Mar 10, 2016

One Of The U.S.’s Top Salmon Providers Just Lost Millions Of Salmon

Aysén Province, XI Región
Chile
by
Natasha Geiling
,
ThinkProgress

As with Chile’s current algal bloom, scientists connected the West Coast algal bloom to unusually warm ocean temperatures fueled by the El Niño weather pattern. But scientists also warned that the algal bloom might be a window into the future, as climate change both increases ocean temperatures and increases the likelihood of strong El Niño patterns occurring.

“The conditions this year are sort of a window to the future, they’re a sign of things to come,” Vera Trainer, manager of the Marine Biotoxin Program at NOAA’s Northwest Fisheries Science Center, told ThinkProgress in June. “We want to know if that is indeed the case. Is this what we’re going to be seeing more of as our oceans continue to warm?”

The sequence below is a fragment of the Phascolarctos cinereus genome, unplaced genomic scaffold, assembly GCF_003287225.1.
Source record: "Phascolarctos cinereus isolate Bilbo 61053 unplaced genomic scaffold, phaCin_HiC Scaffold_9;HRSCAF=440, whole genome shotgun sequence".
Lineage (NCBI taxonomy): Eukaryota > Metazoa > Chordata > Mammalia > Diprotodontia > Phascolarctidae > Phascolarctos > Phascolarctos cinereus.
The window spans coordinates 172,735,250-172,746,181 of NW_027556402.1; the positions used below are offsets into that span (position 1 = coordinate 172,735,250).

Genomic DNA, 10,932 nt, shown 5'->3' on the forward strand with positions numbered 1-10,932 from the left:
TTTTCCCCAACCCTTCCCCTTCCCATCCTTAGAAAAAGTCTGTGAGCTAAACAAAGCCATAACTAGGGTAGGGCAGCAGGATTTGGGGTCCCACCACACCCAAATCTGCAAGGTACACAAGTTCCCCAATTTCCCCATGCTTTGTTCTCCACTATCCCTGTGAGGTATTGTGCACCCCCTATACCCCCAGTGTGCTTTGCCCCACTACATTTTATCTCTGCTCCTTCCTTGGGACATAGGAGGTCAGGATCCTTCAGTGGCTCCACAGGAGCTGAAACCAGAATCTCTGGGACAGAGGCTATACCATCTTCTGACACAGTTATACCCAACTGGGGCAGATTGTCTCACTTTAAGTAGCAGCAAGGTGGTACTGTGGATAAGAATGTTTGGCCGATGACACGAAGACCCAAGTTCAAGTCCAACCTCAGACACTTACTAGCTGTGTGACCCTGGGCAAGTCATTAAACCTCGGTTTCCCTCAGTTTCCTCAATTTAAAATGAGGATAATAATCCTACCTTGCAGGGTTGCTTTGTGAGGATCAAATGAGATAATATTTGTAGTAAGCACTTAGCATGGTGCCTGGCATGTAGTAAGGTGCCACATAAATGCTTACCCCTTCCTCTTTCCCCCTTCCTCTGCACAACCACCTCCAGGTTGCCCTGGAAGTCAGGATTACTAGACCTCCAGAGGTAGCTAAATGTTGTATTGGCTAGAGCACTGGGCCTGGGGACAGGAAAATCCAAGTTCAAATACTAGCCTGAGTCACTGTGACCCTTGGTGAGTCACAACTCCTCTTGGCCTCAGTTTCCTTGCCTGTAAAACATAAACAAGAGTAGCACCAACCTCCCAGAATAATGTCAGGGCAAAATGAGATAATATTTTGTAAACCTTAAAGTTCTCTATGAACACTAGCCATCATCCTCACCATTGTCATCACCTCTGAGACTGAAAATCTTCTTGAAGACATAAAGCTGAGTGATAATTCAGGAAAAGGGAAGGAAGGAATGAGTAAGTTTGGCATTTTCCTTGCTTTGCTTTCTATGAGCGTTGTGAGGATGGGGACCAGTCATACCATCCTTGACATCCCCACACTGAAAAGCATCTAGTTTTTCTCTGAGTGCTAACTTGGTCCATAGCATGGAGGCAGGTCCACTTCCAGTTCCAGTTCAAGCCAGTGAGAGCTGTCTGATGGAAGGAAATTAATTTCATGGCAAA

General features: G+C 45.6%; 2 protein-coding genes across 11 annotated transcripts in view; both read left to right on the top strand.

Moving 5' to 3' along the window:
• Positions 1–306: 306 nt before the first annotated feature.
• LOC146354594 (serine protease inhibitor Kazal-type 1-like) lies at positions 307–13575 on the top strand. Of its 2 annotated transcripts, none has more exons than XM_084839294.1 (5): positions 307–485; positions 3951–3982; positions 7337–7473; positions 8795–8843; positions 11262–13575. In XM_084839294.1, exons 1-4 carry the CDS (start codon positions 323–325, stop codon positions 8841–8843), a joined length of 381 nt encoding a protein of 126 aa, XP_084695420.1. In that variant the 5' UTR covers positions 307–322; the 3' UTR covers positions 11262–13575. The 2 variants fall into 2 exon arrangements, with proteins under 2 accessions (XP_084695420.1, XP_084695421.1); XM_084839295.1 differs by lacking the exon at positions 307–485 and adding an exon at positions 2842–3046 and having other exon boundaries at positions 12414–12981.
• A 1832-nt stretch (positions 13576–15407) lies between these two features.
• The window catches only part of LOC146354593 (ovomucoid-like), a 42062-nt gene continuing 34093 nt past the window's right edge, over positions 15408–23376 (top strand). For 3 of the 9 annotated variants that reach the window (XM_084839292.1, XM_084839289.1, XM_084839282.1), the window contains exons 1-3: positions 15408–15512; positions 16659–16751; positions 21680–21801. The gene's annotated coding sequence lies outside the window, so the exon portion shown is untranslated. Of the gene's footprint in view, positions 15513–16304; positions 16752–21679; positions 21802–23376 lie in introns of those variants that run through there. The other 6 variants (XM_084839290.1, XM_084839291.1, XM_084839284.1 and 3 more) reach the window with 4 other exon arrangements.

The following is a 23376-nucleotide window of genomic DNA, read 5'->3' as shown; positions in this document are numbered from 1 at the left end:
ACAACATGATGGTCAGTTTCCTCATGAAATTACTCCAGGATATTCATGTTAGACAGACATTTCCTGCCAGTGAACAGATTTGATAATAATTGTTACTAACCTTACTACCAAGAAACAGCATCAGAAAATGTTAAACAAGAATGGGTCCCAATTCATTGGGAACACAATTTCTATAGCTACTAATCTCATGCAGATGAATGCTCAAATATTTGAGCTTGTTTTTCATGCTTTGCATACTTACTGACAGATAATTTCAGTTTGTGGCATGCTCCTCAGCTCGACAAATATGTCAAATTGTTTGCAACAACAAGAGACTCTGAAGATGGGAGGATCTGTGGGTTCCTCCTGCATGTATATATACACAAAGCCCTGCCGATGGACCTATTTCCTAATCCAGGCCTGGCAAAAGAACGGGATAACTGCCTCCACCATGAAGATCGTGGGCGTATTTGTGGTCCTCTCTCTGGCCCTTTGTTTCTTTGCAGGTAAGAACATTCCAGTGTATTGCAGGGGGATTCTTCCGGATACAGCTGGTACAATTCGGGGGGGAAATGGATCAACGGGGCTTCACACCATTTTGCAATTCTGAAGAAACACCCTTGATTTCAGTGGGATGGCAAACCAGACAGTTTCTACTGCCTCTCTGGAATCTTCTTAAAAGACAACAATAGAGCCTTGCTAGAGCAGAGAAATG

Algal blooms are largely expected to get worse with climate change. Algae grows better in warm water, both because some species prefer warm water and because warmer waters are less prone to mixing, which encourages algal growth. Climate change is also expected to change rainfall patterns, making heavy precipitation events more likely. Those events, in turn, could lead to more nutrient run-off from farms, further encouraging algal blooms